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New research has revealed the potential risk to NHS trusts if hospital staff continue to shun communication solutions and don’t receive the necessary training.
According to a new Freedom of Information request conducted by StarLeaf, despite 80 per cent of NHS trusts implementing video conferencing technology, 56 per cent don’t have training programmes in place to ensure staff are using these systems correctly.
Support for the N3 network for health and care organisations, with its integrated video conferencing add-on, will end this year, and NHS trusts will transition to the Health and Social Care Network, which does not have a built-in video or collaboration platform.
StarLeaf sent the FoI request to 80 trusts across the country to discover the main tools staff are using to communicate and understand the key challenges facing Trusts when enabling staff collaboration. It found that 74 per cent of trusts use video conferencing as one of their primary means of communication, and 48 per cent are planning to introduce virtual consultations or appointments via video in the near future.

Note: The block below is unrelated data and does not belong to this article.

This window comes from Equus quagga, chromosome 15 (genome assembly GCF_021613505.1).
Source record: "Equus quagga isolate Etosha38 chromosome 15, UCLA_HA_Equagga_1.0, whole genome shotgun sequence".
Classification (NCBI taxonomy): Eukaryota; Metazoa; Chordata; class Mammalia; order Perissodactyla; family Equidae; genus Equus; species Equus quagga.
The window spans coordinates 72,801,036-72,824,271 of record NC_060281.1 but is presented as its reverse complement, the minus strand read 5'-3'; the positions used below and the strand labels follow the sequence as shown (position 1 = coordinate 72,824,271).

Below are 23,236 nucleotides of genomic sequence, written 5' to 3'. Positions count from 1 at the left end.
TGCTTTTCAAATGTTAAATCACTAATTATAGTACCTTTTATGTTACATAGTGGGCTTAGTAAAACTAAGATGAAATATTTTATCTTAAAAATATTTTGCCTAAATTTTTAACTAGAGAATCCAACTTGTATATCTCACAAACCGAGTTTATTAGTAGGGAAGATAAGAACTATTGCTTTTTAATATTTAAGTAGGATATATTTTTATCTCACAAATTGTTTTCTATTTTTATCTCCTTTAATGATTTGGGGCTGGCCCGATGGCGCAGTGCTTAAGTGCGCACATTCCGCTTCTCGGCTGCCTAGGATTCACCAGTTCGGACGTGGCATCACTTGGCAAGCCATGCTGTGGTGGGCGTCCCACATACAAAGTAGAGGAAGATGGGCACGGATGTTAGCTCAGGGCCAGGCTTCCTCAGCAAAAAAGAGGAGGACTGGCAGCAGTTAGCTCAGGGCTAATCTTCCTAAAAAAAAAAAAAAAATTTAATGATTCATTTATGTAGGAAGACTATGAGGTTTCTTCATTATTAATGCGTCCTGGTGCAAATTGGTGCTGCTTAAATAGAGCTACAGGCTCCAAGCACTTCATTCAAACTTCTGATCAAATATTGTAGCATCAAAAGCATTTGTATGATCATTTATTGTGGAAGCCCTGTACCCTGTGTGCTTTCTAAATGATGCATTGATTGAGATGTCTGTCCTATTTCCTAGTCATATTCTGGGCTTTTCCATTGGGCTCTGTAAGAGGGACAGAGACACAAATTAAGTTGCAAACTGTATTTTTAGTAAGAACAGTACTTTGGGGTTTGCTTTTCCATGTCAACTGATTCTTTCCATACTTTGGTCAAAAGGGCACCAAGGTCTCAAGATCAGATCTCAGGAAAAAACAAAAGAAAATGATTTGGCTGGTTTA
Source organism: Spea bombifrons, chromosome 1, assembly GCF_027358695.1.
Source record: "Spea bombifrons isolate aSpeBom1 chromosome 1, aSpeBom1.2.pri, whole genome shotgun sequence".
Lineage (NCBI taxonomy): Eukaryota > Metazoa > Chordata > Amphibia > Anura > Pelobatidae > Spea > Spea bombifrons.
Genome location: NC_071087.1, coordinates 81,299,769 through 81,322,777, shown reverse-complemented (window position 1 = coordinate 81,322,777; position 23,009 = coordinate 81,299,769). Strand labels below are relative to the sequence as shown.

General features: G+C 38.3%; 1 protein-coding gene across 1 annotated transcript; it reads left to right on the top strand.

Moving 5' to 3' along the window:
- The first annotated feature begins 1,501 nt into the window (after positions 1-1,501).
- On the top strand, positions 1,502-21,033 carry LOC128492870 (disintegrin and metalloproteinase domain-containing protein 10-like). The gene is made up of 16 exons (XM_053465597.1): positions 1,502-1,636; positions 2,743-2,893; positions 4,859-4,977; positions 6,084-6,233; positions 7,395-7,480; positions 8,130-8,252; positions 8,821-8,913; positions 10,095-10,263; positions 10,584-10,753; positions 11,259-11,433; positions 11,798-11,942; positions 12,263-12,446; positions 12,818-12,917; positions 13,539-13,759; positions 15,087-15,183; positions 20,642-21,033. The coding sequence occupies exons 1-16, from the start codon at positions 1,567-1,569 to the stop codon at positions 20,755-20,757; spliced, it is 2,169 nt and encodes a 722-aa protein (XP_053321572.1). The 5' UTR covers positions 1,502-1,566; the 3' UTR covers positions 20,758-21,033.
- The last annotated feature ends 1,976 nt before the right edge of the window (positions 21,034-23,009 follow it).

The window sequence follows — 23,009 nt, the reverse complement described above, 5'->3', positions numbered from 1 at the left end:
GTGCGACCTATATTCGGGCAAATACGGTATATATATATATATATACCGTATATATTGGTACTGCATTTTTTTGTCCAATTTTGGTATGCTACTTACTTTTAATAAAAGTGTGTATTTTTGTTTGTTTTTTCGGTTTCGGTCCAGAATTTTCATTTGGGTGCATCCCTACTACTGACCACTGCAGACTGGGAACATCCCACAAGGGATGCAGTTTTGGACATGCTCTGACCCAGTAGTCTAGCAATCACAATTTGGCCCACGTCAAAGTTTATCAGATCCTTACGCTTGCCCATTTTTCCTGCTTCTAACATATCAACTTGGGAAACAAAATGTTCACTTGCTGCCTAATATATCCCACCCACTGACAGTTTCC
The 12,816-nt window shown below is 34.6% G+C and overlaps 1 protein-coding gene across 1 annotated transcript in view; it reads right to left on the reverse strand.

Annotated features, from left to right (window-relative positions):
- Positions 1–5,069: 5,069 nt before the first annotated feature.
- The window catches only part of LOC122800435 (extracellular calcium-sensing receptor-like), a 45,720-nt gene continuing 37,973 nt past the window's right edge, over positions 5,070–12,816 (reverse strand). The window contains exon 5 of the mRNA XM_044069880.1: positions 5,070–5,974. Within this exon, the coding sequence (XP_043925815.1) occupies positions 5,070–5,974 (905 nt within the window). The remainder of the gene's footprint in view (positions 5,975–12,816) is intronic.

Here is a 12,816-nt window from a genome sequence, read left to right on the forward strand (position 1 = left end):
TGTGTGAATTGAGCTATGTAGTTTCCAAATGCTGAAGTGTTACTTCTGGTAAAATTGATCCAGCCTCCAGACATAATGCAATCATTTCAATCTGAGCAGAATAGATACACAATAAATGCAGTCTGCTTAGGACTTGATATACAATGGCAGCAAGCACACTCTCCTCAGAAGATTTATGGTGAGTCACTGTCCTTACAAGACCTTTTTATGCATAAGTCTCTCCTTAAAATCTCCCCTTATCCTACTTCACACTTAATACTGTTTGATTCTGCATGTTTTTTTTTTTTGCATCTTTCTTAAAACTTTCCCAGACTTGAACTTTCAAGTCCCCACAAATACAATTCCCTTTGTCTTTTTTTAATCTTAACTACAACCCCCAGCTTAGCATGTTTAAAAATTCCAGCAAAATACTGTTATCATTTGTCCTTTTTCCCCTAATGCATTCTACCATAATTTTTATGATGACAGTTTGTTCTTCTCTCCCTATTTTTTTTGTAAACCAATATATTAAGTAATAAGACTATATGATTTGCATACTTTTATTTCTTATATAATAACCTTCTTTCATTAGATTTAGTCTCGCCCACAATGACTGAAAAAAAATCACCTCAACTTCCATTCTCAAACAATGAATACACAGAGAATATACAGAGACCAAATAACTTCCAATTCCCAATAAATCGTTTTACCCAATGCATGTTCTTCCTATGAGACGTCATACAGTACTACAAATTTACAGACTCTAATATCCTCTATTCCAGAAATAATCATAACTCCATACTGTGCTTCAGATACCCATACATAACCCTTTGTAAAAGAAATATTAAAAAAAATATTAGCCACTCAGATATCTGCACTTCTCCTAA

The research also found that where video conference systems are overly complex, it hampers communication amongst staff, with the risk of staff shunning approved applications and turning to shadow IT services, such as WhatsApp, to communicate and share information. This could have a serious impact on the security and privacy of patient data across the NHS.
Mark Loney, CTO at StarLeaf, said: “Effective communication should be the backbone for any trust but the evidence we’ve seen suggests that when faced with cumbersome video conferencing equipment and limited training, it’s easy for people to turn to familiar tools such as WhatsApp. This puts trusts at the risk of security breaches. NHS staff perform an incredibly important role. They don’t want to be hindered by complex, difficult to use communications technology. It’s important they can communicate, collaborate and share, with a video conferencing solution that’s intuitively simple, as well as reliable and secure.”
Mid Cheshire NHS Trust’s ageing IT estate was causing significant problems. Amy Freeman, the Trust’s Associate Director of IT, identified a number of challenges that needed to be addressed when she joined the organisation in 2016.